I assume the three pieces in back are just glued together as no screws show.
 

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Find a better design.

That so-special cradle that everyone is trying to emulate will mess up your top tube, by driving the brake cable into it and scratching it all to hell.

Make the arms a tiny bit longer with a bit of a swale in 'em (something any jig or coping saw can do) then hang the bike by the nose rail of the saddle, as done for tri transitions. Or you could simply make them out of closet rod or pipe of your choice, then add something to keep the bike from sliding off the end.

Easier to do, and leaves the bike at an arty angle on the wall.

edit: If you really want your bikes horizontal (and in this day of sloping top tubes...) you can by all means have a workable cradle by routing a square (3/4" will do fine)groove in the crosspiece. The top tube will sit on the edges, which owing to the length is plenty of surface area. The brake cable will ride either inside or outside the groove, but will not be forced into contact with the TT. Pad it with felt, rubber, etc., of course.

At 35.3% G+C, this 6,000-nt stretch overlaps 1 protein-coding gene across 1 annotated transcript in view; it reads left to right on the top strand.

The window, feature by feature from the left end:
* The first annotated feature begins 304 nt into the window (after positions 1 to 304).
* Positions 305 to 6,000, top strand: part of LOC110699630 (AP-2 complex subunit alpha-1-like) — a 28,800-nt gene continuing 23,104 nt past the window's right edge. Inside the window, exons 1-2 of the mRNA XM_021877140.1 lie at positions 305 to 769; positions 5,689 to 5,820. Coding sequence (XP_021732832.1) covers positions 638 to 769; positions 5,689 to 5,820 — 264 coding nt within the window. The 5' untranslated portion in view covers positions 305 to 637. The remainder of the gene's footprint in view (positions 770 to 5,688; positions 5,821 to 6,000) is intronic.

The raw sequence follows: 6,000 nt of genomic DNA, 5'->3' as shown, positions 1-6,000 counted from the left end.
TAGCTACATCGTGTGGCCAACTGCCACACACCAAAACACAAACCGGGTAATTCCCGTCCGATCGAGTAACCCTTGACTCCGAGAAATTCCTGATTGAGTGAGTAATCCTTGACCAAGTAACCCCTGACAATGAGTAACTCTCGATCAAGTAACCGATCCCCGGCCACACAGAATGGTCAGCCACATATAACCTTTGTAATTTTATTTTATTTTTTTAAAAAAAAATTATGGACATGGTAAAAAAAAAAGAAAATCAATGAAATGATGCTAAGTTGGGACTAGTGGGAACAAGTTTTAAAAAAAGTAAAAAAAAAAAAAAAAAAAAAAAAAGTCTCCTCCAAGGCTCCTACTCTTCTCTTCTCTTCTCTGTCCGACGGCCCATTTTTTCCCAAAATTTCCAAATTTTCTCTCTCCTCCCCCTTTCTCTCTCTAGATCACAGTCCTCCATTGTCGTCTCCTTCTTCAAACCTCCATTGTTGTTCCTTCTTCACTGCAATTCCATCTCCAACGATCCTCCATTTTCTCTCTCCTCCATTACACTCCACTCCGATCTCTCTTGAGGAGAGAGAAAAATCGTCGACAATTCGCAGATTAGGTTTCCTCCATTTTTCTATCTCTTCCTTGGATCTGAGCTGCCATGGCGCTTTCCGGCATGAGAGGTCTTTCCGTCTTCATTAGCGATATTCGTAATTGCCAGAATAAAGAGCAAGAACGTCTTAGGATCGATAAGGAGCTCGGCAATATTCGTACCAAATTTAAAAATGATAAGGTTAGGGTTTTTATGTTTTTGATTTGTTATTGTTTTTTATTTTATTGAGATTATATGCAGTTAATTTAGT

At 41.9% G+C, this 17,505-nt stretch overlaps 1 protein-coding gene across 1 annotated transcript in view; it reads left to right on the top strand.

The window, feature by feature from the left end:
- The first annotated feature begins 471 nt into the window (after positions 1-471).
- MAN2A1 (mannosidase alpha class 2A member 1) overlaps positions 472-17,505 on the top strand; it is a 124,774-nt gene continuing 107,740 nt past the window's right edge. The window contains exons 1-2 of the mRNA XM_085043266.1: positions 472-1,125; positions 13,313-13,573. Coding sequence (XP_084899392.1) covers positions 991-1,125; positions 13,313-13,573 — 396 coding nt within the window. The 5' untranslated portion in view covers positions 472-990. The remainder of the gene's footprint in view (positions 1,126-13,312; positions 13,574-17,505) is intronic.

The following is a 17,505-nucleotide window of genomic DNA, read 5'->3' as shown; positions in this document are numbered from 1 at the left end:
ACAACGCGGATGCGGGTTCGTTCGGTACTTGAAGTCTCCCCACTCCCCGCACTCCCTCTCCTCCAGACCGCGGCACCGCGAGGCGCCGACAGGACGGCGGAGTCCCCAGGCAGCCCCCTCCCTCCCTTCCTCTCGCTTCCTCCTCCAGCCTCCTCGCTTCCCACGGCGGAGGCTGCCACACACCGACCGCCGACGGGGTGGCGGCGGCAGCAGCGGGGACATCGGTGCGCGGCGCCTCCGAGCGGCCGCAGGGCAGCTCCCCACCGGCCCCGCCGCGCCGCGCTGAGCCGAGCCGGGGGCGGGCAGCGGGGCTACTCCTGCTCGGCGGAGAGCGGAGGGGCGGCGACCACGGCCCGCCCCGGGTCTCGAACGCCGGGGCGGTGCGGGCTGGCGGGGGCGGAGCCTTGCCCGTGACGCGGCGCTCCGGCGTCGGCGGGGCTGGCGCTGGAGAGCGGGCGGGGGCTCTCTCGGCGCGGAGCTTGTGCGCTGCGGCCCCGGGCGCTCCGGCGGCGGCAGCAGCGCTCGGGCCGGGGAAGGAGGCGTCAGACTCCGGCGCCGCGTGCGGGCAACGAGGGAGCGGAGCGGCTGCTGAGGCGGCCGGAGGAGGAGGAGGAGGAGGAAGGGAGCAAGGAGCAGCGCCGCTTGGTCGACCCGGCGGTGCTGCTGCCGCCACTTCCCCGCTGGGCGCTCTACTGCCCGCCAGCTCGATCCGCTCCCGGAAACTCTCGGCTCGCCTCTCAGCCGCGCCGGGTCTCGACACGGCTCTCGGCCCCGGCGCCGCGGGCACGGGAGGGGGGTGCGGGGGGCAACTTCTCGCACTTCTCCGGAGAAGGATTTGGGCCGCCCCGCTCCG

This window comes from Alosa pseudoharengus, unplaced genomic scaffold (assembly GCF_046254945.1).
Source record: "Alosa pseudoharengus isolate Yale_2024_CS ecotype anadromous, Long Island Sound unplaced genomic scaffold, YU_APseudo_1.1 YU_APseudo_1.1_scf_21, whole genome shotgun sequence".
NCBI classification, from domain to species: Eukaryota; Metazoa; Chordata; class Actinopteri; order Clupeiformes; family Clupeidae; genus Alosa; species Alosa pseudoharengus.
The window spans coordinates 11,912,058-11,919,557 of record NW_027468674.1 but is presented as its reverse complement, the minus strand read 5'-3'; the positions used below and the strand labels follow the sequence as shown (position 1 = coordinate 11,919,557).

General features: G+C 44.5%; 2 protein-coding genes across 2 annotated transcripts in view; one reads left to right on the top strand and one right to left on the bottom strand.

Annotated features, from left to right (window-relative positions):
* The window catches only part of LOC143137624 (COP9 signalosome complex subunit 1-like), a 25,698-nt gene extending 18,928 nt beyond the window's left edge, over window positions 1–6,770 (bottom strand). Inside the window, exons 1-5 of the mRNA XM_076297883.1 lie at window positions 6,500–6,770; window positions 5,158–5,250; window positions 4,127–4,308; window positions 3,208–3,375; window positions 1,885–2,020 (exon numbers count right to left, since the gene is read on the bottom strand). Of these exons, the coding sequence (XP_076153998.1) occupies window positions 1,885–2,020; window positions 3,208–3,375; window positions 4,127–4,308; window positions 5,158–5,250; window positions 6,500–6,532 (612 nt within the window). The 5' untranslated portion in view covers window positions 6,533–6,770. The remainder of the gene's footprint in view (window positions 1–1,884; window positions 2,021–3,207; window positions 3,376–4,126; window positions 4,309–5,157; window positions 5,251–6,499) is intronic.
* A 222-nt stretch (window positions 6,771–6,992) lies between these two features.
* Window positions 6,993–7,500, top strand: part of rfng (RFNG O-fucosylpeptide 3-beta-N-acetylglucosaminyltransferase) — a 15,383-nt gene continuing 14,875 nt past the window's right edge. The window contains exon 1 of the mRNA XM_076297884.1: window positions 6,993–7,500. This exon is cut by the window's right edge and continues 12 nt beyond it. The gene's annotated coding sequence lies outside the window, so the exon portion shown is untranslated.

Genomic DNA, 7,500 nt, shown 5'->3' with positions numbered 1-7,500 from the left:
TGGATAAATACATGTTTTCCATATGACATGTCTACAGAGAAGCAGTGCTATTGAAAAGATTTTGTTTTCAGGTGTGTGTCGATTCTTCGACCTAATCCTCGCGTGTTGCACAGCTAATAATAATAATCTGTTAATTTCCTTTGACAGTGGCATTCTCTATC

Or, move the two arm pieces to sit to the outside edges of the wall piece, and simply notch them in whatever way holds the bike on and doesn't cause cable problems. The crosspiece is not needed.
 

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It's gonna take up wall space anyway, so instead of all the bother, why not simply lean it up against the bedroom wall. :idea:

For years I wedged mine against the dresser and nightstand, and if I squinted just right in the morning, I could see the alarm clock through the front wheel. If I got lucky, a spoke blade made 8 AM look like 6 AM and I could go back to sleep. :D